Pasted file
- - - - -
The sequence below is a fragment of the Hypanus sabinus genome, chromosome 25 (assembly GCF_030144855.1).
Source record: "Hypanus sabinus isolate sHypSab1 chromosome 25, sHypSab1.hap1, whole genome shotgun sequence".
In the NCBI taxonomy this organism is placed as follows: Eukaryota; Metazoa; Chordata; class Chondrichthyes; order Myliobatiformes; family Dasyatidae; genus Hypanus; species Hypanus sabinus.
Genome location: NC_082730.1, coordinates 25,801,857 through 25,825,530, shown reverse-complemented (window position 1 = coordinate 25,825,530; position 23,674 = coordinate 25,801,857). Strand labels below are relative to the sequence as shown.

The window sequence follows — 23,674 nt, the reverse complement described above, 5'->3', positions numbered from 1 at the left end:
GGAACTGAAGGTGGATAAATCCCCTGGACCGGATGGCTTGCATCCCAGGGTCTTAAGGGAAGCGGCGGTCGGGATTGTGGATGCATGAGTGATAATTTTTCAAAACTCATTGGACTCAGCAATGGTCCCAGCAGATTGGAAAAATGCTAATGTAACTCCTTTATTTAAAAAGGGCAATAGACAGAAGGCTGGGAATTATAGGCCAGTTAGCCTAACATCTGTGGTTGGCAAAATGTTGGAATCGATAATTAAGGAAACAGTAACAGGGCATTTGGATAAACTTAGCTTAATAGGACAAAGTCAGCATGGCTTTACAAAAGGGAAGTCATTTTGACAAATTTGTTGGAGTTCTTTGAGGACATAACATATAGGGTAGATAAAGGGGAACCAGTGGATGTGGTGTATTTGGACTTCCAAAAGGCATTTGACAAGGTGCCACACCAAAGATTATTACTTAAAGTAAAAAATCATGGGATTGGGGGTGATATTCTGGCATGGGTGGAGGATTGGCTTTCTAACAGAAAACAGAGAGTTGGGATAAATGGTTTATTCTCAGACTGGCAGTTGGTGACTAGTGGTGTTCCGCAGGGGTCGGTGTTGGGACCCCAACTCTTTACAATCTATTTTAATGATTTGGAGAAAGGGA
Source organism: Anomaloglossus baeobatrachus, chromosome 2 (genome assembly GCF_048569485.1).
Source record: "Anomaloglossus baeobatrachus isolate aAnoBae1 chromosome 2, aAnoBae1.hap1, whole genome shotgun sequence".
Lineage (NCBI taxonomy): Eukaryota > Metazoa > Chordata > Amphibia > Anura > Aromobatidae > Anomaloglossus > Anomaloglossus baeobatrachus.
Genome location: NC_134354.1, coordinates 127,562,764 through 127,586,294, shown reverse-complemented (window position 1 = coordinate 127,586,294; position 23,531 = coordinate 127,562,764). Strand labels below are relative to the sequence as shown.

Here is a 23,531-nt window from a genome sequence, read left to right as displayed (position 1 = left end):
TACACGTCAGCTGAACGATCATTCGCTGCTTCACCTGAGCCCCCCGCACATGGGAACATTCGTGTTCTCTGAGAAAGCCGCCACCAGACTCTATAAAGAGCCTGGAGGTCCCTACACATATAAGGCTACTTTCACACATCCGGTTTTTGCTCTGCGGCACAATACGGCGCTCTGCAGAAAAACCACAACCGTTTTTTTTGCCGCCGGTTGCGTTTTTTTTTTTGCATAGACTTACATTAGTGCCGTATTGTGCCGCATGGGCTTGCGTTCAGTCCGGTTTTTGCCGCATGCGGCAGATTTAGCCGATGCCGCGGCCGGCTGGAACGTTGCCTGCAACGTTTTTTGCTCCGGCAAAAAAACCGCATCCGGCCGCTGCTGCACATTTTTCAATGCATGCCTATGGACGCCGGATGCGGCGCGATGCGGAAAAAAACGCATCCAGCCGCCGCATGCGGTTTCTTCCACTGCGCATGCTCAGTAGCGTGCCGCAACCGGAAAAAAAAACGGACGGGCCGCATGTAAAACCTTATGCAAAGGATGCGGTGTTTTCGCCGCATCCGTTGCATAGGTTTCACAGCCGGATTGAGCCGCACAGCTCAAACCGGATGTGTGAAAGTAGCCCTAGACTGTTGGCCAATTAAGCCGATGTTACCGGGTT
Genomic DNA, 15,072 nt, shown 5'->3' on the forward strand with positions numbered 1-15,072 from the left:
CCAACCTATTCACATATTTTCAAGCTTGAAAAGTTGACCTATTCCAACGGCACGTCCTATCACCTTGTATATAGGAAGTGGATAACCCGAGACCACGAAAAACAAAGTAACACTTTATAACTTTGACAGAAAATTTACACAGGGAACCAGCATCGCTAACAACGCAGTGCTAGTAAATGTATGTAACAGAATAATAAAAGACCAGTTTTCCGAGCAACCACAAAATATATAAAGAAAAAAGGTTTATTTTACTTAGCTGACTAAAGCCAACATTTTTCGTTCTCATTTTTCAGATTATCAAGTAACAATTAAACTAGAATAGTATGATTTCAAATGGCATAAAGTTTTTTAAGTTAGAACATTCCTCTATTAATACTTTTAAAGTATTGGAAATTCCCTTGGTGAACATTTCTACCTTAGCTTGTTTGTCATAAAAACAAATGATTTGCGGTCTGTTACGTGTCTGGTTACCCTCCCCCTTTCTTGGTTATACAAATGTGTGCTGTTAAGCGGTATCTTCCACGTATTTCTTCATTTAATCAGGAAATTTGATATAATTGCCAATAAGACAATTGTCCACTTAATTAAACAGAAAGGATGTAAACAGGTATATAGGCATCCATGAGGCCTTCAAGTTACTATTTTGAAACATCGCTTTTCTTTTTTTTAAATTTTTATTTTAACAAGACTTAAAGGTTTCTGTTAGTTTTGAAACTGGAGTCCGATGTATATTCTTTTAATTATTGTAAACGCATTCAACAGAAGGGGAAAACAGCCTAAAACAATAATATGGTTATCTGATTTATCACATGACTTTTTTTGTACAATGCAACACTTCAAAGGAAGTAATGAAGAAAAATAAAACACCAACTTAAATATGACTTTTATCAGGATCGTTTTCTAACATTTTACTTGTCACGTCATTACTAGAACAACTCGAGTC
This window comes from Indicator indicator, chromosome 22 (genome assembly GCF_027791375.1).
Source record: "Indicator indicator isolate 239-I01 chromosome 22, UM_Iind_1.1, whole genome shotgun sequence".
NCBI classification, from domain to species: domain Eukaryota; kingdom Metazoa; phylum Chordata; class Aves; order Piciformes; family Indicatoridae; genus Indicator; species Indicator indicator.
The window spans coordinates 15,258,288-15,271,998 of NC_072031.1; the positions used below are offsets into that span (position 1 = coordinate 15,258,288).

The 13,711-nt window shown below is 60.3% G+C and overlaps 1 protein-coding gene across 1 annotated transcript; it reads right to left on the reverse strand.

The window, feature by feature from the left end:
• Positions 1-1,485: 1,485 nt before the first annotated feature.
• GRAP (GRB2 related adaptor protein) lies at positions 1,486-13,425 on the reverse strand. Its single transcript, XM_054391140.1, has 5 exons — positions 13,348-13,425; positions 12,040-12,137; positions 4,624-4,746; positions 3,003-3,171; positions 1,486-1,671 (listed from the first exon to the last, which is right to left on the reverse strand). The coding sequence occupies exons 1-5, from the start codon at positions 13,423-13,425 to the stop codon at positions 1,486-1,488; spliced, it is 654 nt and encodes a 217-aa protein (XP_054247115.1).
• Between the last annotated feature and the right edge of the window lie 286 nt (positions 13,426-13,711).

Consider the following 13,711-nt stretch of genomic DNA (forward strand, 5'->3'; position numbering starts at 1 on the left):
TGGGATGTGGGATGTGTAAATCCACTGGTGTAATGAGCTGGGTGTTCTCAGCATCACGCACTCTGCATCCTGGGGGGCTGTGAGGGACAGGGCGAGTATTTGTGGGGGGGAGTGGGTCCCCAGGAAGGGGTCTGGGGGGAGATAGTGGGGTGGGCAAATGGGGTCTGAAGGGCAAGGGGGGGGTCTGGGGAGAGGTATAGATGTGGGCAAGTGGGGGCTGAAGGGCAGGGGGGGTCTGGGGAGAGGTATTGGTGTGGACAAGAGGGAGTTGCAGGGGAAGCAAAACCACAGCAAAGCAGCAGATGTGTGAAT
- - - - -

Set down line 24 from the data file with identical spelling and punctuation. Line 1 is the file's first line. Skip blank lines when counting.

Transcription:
Consider the following 13,711-nt stretch of genomic DNA (forward strand, 5'->3'; position numbering starts at 1 on the left):